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COVID-19: Will my hearing go ahead? – Part 3

By Andrew Hack, Solicitor, and Stephen Mullette, Principal, of Matthews Folbigg Lawyers, in our Insolvency, Restructuring and Debt Recovery Group.

This is part 3 of our series on what will constitute valid grounds for an adjournment of a pending hearing, due to COVID-19 and the global coronavirus pandemic.

In Talent v Official Trustee in Bankruptcy & Anor (No 5) [2020] ACTSC 64 the Plaintiff sought an adjournment of the trial hearing, arguing that he was an ‘at risk’ person because he suffered from leukaemia. Doctors had recommended that he remain isolated.

Submissions were made about the Plaintiff’s legal team being at risk, as well as the Defendant’s senior counsel withdrawing because she was at risk and could not fly down for the hearing. However, those matters were expressly not considered.

The court did consider that a lot of the hearing could be conducted from a remote location. However, on balance the Court granted the adjournment application, based on the Plaintiff’s right to observe the hearing and the need to provide prompt instructions. The Court drew a distinction between final hearings and other court procedures:
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COVID-19: Will my hearing go ahead? – Part 2

By Andrew Hack, Solicitor, and Stephen Mullette, Principal, of Matthews Folbigg Lawyers, in our Insolvency, Restructuring and Debt Recovery Group.

We are continuing our series on whether a global pandemic will allow (or force) an adjournment of pending court proceedings.

In Kahil v R [2020] NSWCCA 56 Senior Counsel for the accused sought leave to withdraw from appearing for a co-accused on the 7th day of an estimated 3 week criminal trial. This was because he was aged 69, had a “compromised immune system” and was concerned about his exposure to one of the co-accused (his client) who he described as “fluey”. Counsel had tried to be tested for the COVID-19 coronavirus over the weekend and had been refused because “he did not qualify for a test”.

Essentially, this application also meant that the hearing would need to be aborted and the jury discharged.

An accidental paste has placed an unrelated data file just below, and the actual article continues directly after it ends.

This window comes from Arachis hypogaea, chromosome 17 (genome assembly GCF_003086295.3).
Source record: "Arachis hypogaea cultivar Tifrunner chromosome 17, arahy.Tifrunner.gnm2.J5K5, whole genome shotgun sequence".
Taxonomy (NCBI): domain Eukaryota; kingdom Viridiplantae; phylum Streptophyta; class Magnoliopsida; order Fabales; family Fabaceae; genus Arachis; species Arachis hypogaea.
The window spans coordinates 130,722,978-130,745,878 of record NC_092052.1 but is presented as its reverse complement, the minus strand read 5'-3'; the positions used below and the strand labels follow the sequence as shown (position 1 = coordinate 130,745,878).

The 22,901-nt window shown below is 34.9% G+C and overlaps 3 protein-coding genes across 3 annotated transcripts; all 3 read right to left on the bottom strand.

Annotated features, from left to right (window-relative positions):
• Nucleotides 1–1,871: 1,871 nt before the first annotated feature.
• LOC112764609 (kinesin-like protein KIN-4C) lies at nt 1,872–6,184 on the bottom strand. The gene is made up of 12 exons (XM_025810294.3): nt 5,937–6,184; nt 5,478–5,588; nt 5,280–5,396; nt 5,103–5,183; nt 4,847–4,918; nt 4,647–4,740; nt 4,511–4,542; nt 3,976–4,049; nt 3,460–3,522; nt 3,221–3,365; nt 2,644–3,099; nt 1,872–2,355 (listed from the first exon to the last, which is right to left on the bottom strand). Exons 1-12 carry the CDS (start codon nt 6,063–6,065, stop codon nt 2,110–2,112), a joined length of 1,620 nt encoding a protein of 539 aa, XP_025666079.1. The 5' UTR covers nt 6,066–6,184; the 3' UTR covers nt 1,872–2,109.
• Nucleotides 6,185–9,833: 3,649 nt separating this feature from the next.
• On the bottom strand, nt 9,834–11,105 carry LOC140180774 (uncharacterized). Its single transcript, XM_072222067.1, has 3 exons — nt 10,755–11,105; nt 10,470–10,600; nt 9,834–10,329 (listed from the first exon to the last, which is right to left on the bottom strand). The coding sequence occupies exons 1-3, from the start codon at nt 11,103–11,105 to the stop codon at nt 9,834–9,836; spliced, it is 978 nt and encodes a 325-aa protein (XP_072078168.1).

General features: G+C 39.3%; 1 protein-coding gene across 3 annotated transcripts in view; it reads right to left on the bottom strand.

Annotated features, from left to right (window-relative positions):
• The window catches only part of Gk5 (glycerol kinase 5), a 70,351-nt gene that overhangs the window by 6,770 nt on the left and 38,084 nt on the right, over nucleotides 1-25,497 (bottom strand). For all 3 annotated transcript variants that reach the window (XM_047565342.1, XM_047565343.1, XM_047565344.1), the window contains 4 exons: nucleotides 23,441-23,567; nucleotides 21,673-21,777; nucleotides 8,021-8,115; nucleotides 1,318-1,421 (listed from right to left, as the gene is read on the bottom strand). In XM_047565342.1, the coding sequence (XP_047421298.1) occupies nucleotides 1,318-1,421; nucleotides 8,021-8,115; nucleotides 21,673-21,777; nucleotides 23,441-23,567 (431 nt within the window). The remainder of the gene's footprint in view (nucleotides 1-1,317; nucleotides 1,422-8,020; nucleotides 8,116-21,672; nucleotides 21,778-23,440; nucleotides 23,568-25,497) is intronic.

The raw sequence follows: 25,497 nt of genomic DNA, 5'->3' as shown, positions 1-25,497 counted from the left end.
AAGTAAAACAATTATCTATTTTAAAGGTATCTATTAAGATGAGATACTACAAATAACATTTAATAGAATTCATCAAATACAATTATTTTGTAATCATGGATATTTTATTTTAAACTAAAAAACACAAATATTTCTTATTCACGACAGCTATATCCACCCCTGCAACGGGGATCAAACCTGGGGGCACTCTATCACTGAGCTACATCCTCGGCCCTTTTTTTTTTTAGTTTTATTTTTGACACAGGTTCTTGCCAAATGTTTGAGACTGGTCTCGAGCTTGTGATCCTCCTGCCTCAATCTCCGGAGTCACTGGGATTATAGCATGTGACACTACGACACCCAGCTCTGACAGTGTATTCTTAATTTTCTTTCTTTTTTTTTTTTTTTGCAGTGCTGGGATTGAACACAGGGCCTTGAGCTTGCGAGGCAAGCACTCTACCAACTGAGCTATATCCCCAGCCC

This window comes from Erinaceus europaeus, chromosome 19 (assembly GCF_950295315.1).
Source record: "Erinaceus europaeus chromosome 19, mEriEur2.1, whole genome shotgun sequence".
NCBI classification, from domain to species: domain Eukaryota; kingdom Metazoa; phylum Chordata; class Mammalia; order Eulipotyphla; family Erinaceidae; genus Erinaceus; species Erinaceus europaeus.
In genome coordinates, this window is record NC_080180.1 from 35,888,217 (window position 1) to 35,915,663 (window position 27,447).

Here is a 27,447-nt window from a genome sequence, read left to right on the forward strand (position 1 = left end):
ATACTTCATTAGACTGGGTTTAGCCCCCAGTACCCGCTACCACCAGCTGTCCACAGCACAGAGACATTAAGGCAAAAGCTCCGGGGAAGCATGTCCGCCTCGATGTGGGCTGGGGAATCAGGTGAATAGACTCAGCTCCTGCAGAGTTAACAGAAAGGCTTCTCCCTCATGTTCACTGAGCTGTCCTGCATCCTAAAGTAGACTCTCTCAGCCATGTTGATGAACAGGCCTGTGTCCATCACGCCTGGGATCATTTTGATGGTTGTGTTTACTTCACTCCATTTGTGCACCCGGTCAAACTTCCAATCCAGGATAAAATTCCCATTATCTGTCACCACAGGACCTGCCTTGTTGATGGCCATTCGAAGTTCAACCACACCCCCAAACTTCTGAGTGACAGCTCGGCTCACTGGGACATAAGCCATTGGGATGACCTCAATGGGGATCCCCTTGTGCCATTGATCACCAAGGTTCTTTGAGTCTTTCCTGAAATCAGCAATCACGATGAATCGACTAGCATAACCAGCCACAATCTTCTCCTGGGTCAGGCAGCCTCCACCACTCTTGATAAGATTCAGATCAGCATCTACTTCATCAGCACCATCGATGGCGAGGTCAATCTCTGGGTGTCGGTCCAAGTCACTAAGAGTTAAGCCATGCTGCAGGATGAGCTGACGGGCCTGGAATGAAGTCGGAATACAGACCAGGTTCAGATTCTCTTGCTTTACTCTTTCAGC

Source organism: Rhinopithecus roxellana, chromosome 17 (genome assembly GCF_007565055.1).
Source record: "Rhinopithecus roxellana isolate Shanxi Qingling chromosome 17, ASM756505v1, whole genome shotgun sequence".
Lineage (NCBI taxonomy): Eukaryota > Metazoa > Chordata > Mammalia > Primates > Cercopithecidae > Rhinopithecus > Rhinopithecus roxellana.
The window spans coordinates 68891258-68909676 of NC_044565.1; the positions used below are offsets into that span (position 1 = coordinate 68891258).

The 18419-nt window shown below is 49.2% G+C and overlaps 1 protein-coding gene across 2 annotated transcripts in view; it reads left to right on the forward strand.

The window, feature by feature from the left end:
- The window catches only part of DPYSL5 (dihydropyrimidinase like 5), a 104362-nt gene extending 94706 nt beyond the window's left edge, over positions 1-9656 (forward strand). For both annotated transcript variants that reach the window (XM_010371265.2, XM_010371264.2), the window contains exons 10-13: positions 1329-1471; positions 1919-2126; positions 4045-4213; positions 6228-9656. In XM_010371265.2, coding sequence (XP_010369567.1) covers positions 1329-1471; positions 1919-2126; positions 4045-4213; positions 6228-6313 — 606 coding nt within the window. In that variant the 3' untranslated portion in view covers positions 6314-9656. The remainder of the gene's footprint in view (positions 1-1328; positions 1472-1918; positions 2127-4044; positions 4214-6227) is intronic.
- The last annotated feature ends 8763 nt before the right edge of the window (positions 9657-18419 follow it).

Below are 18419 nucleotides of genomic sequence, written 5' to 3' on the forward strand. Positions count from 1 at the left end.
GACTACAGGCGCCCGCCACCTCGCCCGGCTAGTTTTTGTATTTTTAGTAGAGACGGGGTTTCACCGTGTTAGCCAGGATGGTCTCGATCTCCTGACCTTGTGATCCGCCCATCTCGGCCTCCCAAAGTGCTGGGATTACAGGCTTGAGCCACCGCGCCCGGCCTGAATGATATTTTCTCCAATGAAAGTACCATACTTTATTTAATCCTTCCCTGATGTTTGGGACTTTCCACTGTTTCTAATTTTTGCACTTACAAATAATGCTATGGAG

The District Court judge refused an adjournment, summarising Senior Counsel’s position as: “at best, that you think that you could have been in contact with someone who has not been diagnosed with COVID-19, that perhaps you may have been in contact with it, and you are concerned.”
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Enforcing Environmental Laws in the Land and Environment Court

The Land and Environment Court operates in a specialist jurisdiction dealing with cases that relate to mining, planning, the environment, local government and development. The Land and Environment Court was established by legislation and can only deal with matters that fall within its jurisdiction.

Civil Enforcement

Most environmental proceedings within NSW can be enforced through civil proceedings in the courts, particularly the Land and Environment Court where there is an alleged breach of an environmental law.

Civil action in the courts can be used to obtain court orders to prevent environmental harm from occurring which is beneficial as often in criminal proceedings, legal action is reactive and taken after harm has already been caused. For example an injunction can be sought in the Land and Environment Court to prevent an incident that would cause environmental harm.

Examples of actions that may be undertaken in the Land and Environment Court include:

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Importance of Careful Drafting for Council Contracts

Background

Case Note: Port Macquarie-Hastings Council v Diveva Pty Limited [2017] NSWCA 97

In a recent decision, the Court of Appeal of NSW made a determination which is particularly instructive for Councils when undertaking any tender process. The decision highlights the importance of carefully drafting contracts and the need to ensure that sufficient information is provided to potential tenderers during the tender process.

In 2011, Diveva Pty Limited (Diveva) successfully entered into a contract with Council to supply and lay asphalt around Council’s local government area. The contract had a simple “option” clause which merely stated that the period of the agreement was to be two years “with a future twelve (12) month option available”.

Diveva conducted works under the contract throughout 2011 and 2012 but Council observed significant defects in the works during this period. Due to the defective work, in March 2013 Council advised that it would not exercise the option to extend and a new tender would be advertised.  In April 2013, Diveva gave notice that it would exercise the option to extend for a further 12 months. Council asserted that the option was not a unilateral clause for the benefit of Diveva and could only be exercised by the Council or by mutual agreement. Therefore, Council commenced the tender process and entered into agreement with another company for those services.
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